Image: © (claimed) Terrance Heath, CC BY-NC 2.0
“How good a manuscript”, I’m sometimes asked, “is good enough to submit”? It’s a natural enough question. A manuscript heading for peer review isn’t the finished product. It’s virtually certain that reviewers will ask for changes, often very substantial ones – so why waste time perfecting material that’s going to end up in the wastebasket anyway? Continue reading
Image: something I wrote recently. If you’re a sharp-eyed reader of the blog and think you know what it is, make a guess in the Replies. Although the only prize is my admiration.
Nearly every source of writing advice agrees on one thing: brevity is good. My own book, The Scientist’s Guide to Writing, is no exception; I devote an entire chapter to brevity. There are good reasons for this. Longer papers ask more of their readers’ limited time budgets and seem, likely as a direct result, to have less citation impact. Journals have limited space and would rather publish more papers than longer ones*. In general, shorter texts and simpler sentences are easier to understand. And most writers need to shorten their first drafts – and most find this a challenge (as Blaise Pascal noted in his famous letter, “I’ve made this letter longer than usual; I haven’t had time to make it shorter**”).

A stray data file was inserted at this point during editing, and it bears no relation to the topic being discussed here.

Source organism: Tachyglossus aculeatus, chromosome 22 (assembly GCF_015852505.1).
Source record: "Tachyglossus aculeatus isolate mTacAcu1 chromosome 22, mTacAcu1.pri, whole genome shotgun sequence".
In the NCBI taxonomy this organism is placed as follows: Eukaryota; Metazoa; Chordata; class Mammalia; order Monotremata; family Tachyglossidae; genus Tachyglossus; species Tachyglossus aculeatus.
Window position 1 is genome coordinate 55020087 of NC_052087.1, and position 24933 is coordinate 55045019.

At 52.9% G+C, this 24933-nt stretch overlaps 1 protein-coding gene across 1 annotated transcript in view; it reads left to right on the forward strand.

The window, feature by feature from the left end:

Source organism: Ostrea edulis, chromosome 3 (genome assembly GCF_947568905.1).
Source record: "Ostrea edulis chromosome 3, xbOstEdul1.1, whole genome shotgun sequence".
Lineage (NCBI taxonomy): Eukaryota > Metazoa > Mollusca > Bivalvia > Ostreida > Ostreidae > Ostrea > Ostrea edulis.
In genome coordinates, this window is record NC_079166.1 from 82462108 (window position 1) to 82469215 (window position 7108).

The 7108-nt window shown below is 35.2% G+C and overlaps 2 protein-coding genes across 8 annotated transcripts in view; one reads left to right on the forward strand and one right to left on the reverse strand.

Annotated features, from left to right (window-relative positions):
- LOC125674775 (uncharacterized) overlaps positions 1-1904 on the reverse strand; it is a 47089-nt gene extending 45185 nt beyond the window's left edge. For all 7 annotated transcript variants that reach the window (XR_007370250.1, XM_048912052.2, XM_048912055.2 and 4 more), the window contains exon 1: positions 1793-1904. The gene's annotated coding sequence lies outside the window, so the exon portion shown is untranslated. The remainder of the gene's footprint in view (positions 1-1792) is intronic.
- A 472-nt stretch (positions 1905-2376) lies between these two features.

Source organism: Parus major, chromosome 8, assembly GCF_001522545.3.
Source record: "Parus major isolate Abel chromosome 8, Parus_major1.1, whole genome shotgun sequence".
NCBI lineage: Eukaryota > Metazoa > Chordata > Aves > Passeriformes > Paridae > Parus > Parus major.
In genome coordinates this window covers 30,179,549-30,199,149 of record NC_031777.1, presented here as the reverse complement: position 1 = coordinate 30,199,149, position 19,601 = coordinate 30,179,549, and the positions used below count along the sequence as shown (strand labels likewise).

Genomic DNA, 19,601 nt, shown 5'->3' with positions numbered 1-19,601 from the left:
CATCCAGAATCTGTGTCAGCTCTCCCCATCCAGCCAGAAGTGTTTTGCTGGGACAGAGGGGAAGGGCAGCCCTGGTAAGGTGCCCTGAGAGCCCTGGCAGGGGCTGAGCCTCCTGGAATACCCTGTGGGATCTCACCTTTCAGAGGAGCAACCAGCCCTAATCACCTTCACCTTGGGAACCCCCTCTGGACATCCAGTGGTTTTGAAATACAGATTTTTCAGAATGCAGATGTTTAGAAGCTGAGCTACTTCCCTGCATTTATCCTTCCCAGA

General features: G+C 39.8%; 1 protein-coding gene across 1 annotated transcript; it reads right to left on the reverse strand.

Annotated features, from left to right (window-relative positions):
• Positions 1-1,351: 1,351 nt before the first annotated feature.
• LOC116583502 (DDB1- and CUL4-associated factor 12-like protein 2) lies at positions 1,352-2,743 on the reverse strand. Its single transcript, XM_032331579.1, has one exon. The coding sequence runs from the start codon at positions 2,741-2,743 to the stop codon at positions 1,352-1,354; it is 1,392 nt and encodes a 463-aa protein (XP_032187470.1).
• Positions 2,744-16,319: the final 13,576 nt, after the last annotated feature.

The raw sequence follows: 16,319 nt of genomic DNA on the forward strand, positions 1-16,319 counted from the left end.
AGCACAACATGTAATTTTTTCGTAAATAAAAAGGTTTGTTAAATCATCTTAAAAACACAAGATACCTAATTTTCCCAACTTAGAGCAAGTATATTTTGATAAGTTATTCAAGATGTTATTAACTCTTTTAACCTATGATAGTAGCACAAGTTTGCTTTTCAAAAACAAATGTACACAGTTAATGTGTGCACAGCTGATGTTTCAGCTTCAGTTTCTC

But just in the last year or two, I’ve backed off my fanaticism about brevity just a bit. Continue reading
Image: Once Upon a Time, CC-0 via pixabay.com
We often tell ourselves that a good Methods section allows someone else to replicate our experiments. I’ve argued, among other places in The Scientist’s Guide to Writing, that we needn’t and shouldn’t expect this function of most Methods sections. Rather, a good Methods section gives readers what they need to ascribe authority to you as a scientist, and to understand the Results you’ll present.
I get frequent pushback against this idea, usually in connection with prominent hand-wringing over the so-called “replication crisis”. But a couple of weeks ago I gave a talk about writing at Saint Mary’s University (the one in Halifax, Nova Scotia) and I got a different and very convincing kind of pushback. Continue reading